California has a history of drought
. Water is, and long has been, a hot topic in our state. Many other
states across the country also get parched, though: right now the interior of Louisiana is experiencing "severe" drought, according to the U.S. Drought Monitor
; Wisonsin's Northeast region is in fiery orange "extreme" drought on the USDM's map; other affected areas include Nevada, Montana, Wyoming and Idaho. And then there are the large regions experiencing merely "moderate" drought or "abnormally dry" conditions. As population continues to grow and climate change progresses, it's clear that our future is going to necessitate more extensive water conservation practices, both in our personal lives and on a societal level.
blazed a trail in urban planning for water resource conservation last week with the completion of the Elmer Avenue Neighborhood Retrofit Project
— we'll call it Elmer Ave. for short. Part of the Los Angeles and San Gabriel Rivers Watershed Council
(LASGRWC) water augmentation study, Elmer Ave. was designed with water optimization in mind. Edward Belden, LASGRWC's water programs manager, says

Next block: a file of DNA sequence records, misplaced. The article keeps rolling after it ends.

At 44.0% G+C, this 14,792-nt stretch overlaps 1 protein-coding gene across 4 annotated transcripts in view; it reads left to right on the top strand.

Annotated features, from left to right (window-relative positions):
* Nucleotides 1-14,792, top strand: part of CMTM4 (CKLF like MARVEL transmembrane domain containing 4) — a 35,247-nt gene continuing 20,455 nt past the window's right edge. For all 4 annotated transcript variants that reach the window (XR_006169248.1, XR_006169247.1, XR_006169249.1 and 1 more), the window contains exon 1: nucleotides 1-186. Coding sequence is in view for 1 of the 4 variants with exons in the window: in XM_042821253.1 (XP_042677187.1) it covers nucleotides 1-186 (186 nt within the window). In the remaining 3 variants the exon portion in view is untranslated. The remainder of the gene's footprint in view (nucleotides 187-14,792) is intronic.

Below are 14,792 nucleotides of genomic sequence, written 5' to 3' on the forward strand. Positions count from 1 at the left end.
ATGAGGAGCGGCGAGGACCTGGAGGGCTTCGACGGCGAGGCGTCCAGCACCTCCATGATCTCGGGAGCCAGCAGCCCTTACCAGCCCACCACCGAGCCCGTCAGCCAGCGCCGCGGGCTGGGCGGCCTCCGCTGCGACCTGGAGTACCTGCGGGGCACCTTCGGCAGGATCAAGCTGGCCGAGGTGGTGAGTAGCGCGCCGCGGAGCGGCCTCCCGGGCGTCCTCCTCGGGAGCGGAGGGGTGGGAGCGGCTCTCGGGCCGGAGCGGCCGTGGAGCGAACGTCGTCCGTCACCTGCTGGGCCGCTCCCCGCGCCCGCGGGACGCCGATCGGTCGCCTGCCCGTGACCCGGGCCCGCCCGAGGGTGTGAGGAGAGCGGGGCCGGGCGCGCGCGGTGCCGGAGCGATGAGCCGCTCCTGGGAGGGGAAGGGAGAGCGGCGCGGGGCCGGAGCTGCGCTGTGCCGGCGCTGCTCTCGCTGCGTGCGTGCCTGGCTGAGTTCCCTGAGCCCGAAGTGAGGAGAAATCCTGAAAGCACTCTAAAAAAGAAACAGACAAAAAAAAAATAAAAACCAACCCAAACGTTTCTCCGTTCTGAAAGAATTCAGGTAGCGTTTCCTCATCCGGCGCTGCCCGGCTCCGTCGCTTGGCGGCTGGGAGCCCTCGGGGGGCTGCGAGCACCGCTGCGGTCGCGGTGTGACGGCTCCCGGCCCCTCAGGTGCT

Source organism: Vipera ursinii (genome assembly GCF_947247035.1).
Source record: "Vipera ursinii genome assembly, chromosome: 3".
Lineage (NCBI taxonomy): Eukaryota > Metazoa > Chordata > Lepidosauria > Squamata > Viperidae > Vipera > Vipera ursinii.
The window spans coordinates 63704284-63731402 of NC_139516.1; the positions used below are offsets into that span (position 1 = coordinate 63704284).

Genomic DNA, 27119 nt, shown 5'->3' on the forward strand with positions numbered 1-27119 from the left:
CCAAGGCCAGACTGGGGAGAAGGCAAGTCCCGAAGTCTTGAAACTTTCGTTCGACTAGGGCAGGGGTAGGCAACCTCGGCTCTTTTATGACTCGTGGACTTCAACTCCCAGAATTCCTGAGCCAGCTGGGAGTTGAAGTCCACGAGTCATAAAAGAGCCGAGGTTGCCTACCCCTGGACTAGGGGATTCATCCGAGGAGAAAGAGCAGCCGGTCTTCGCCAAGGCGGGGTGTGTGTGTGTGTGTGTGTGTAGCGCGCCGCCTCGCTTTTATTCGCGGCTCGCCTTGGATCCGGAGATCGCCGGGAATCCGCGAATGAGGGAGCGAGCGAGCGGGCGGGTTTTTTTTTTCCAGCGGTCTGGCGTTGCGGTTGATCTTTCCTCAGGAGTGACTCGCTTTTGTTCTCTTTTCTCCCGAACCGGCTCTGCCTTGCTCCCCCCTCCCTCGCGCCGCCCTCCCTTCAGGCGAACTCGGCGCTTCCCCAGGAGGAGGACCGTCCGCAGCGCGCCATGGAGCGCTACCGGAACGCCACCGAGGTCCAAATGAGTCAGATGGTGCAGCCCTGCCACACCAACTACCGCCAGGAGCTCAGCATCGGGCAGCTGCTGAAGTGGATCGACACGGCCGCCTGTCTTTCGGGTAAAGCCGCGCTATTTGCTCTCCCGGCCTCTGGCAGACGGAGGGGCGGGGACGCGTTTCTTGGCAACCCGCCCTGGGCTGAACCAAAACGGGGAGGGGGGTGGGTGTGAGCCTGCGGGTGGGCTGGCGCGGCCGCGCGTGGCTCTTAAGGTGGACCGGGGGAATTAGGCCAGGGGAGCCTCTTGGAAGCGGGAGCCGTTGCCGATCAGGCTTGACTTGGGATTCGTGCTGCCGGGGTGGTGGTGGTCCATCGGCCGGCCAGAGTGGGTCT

the project, with its many participants and contributors, "exemplifies the value of partnerships by bringing agencies and residents together to illustrate how low-impact development principles can be applied to existing infrastructure from the street level to the house level."
The goal of the overall study is to research and demonstrate stormwater infiltration solutions to increase local water supply and reduce water quality degradation caused by urban runoff pollution. After years of urban development, the toll on California's water supply was evident, and part of the impetus to initiate the water augmentation study
in 2000. The L.A. basin currently imports about two-thirds
of its water supply, and imported water is increasingly scarce — not a sustainable situation! So the idea is to utilize groundwater aquifers' unused capacity and assess whether it's possible to harness stormwater runoff to recharge groundwater supplies and cover up to one-third of the L.A. basin's annual water needs. Self-sufficiency is the mother of invention!
Which brings us to Elmer Ave. Now that the neighborhood is outfitted and fully operational, data collection begins. How much stormwater is collected and filtered for re-use remains to be seen. LASGRWC and every Calif. resident concerned about water resources will be interested to see if Elmer Ave. is a successful model for an extensive overhaul of current infrastructures. Calif.'s collage of communities, each with their own water priorities and practices, presents a challenge. What Elmer Ave. demonstrates, though, is the possibility for various parties to unite with a vision of community benefit. Lots of people are looking forward to Sun Valley's next rainy day!
Photos courtesy of LASGRWC